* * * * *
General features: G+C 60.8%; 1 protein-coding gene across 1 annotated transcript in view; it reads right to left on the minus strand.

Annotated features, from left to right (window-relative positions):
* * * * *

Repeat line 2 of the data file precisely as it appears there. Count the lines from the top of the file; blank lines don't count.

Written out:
Annotated features, from left to right (window-relative positions):